Supplies of green beans are ample for this month’s U.S. Thanksgiving.
“Supplies look very good. It’s night and day to last year,” says Mark Munger with 4Earth Farms in Los Angeles, CA. Munger says that last year, the season faced back to back tropical storms in the primary Mexican growing region and the Northern California region ended production early. “We had a really challenging supply situation. Last year we were worried about our ability to fulfill commitments for the holiday season and about the quality. When you have that much wet weather, you end up with a weaker product.”
This year however no inclement weather has hit the growing regions and the beans are good quality, Munger says. Along with growing in Sonora, Mexico which is just coming into good production, other growing regions producing include Baja California and Coachella Valley. “We also still have Florida in the season because they haven’t had any weather take them out. And there are new fields in Georgia,” says Munger. “In another period of time, having so many areas going may not be great for sales and marketing because you might see more depressed markets with that much strong supply. But going into Thanksgiving, green beans are a major item on most home menus, and it tends to be a period of very strong demand.”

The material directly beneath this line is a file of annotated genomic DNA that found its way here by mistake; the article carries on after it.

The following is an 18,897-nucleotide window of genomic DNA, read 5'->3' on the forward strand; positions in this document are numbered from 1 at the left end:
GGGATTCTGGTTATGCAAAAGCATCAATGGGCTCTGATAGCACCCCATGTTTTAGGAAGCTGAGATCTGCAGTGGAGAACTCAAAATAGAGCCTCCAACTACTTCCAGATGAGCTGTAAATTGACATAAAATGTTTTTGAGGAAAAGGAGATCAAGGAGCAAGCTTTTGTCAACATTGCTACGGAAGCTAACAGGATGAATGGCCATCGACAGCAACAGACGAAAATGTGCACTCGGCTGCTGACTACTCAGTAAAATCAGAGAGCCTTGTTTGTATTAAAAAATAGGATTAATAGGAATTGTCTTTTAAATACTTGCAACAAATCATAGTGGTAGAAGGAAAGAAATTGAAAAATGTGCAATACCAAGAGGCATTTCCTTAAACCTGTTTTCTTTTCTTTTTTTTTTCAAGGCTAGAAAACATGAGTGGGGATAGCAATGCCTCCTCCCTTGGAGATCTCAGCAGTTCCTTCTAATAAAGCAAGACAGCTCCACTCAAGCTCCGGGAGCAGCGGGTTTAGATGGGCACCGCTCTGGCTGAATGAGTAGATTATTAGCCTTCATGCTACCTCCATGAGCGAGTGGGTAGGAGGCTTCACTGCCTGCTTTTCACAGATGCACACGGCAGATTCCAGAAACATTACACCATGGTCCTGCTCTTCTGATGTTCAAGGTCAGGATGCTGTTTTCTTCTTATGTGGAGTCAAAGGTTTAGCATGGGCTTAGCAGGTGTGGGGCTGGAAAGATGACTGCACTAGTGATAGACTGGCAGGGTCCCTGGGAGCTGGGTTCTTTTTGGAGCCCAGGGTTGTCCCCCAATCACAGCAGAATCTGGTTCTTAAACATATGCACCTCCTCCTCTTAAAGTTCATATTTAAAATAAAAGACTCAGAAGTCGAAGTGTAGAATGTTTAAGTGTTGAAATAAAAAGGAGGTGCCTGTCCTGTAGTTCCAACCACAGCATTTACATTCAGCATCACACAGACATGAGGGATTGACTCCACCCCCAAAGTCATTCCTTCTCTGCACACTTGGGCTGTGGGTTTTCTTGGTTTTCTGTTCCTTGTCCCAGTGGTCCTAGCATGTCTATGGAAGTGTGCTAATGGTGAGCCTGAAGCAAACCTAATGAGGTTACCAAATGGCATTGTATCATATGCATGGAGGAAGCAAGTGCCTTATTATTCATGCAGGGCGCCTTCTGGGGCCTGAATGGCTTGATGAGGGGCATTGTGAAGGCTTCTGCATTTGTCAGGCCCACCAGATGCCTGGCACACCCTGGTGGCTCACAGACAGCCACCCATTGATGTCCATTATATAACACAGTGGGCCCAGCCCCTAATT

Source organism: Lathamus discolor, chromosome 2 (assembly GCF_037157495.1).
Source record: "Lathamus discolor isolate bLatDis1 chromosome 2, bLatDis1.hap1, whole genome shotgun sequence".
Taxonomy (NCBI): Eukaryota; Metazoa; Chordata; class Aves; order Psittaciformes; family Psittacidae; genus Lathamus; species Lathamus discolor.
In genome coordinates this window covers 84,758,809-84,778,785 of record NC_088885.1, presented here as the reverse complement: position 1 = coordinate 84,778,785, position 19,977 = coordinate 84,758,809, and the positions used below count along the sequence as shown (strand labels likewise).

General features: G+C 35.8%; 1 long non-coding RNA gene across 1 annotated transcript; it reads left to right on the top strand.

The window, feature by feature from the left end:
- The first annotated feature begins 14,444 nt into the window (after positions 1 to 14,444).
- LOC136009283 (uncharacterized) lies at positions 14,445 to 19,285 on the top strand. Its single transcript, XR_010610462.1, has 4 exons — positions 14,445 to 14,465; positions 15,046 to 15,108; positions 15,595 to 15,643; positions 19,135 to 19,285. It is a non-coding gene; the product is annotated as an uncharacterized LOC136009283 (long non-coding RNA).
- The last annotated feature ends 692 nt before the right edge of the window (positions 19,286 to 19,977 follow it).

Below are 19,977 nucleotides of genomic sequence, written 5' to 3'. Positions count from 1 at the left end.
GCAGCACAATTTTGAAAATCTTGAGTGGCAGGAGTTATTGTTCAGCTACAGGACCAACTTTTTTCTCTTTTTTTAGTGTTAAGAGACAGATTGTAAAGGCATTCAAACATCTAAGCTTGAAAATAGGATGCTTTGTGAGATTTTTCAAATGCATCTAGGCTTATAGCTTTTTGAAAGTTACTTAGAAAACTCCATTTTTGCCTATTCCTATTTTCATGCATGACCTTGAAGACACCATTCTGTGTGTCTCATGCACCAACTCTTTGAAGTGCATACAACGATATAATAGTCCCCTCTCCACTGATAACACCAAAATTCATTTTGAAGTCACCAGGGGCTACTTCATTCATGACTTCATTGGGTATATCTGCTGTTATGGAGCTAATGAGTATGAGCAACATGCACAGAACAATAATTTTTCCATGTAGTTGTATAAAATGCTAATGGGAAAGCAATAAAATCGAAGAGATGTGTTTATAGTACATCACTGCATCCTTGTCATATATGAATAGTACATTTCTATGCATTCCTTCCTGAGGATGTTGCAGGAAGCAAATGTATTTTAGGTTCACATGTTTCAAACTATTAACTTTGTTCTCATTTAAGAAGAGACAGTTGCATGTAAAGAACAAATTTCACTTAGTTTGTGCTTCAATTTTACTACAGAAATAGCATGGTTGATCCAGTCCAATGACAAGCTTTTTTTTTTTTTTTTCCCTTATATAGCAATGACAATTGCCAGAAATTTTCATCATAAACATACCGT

Smaller gatherings mean more demand?
In fact, demand may even be stronger than last year. “With COVID-19, we’re not certain about what it will do to demand,” says Munger. “The Centers for Disease Control and Prevention is encouraging families to have smaller gatherings. That means there may be more Thanksgiving dinners prepared and green beans are a staple of the U.S. Thanksgiving plate. All of our prebooked orders say demand will be up versus last year.”
Meanwhile, while it’s not Thanksgiving specific, Munger says general interest in organic green beans continues to grow as well. “We grow both organic and conventional and our breakout is about 50-50. A steady trend over the last four years has been the growth of organics and year-round demand continues to go up,” he says. “Very soon we’ll see a shift in our production portfolio where we’re going to be growing more organic beans than conventional.”
As for pricing, currently pricing is stable given the strong demand meeting good supplies. “Last year the market was very very high because there was such limited supply,” he adds.
Following Thanksgiving, 4Earth is working on having organic yellow beans available in time for the Christmas holidays. “We’ll have limited quantities for the holidays. But as the Mexican season begins to increase--which happens in December--we’re excited to have something unique to offer in the bean category,” he says.